Back Pain Prospects: 1 In 5 Gets Better, 1 In 3 Gets Worse

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Back Pain Prospects: 1 In 5 Gets Better, 1 In 3 Gets Worse
Back Pain Prospects: 1 In 5 Gets Better, 1 In 3 Gets Worse

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Back pain prospects: 1 in 5 gets better, 1 in 3 gets worse

Back pain is one of the most common health problems. Canadian scientists figured out what prospects await a person who is faced with this problem. Their results showed that predictions can be drastically different, and doctors require the most individual approach.

Back pain prospects: 1 in 5 gets better, 1 in 3 gets worse
Back pain prospects: 1 in 5 gets better, 1 in 3 gets worse

Photo: pixabay.com /

Back pain is one of the most common health problems. A new study by Canadian scientists and published in the journal Arthritis Care & Research focused on the dynamics and prognosis of back pain.

For the study, the authors observed a large group of Canadians from 1994 to 2011. Every two years, they surveyed all 12,782 participants about comorbidities, pain, disability, opiate and other drug use, and visits to health facilities.

During 16 years of follow-up, almost half (45.6%) of participants reported back pain at least once. Among them, persistent, regularly recurring pain was observed in 18%, increased pain was noted in 28.1%, recovery - in 20.5%, and 33.4% reported recurrent back pain.

Those who reported persistent and worsening pain were more likely to lose the ability to take action, and were also more likely to visit health facilities and take medication. Among those who were recovering or suffered from recurrent pain, the use of antidepressants and opiates increased over time.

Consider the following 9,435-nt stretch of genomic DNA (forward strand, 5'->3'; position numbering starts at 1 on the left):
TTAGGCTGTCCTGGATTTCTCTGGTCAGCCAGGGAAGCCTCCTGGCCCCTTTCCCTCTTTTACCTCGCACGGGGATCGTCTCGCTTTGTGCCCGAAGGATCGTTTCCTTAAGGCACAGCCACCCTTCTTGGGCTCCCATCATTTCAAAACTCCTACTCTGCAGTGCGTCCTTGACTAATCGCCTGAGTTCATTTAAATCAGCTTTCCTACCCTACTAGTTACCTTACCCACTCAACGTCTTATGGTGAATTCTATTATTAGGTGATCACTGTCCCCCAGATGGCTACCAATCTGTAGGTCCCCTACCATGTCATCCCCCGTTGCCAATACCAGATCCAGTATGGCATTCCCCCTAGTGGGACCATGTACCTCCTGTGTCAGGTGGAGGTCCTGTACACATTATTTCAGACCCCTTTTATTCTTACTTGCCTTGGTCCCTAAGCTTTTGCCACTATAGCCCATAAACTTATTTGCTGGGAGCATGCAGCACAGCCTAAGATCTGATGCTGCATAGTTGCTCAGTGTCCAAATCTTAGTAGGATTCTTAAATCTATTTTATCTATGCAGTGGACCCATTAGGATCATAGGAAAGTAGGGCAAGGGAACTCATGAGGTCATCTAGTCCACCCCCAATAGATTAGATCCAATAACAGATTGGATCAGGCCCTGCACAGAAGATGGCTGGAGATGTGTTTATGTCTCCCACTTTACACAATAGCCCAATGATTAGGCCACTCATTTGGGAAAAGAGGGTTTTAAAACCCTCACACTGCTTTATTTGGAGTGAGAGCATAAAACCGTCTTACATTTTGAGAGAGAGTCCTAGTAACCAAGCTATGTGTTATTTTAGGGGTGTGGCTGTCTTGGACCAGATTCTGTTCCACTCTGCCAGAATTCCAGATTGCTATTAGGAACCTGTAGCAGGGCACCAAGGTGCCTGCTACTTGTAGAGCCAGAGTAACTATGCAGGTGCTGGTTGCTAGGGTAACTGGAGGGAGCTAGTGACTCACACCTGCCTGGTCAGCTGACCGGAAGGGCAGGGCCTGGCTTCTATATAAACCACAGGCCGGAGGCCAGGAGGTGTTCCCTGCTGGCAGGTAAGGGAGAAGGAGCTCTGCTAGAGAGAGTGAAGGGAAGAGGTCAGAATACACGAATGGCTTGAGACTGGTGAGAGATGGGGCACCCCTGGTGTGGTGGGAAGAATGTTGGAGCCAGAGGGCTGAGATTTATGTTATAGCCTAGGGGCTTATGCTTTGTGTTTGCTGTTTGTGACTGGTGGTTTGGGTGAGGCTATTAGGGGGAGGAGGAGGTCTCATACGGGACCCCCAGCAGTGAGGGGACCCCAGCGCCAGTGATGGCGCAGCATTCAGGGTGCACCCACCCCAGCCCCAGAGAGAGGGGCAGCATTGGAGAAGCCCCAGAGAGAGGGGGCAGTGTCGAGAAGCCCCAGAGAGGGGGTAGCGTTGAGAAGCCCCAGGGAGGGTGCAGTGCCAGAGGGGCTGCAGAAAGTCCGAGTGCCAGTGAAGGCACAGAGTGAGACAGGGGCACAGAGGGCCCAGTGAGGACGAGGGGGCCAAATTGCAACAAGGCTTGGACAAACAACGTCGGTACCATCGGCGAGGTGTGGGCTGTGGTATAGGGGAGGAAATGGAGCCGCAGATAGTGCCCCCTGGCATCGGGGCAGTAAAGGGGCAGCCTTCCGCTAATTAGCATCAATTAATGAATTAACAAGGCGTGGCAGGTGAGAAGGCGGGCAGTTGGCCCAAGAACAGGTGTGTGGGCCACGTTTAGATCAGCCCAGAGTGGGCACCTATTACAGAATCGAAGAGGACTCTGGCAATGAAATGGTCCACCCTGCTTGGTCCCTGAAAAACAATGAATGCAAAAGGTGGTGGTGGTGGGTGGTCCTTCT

“The good news is that one in five people with back pain has recovered over time. However, many of them continued to take opiates and antidepressants, suggesting that they need continued follow-up. The bad news was that one in five experienced persistent back pain, and almost one in three experienced persistent back pain. These people were more likely to report pain that limited their physical activity and worsen their depression, as well as more frequent doctor visits and medications,”said study lead author Mayilee Canizares.

Dr. Canizares also noted that the data obtained indicate that people with back pain represent a fairly diverse group, so there should not be a single approach to their treatment, in each case it is necessary to develop an individual strategy.

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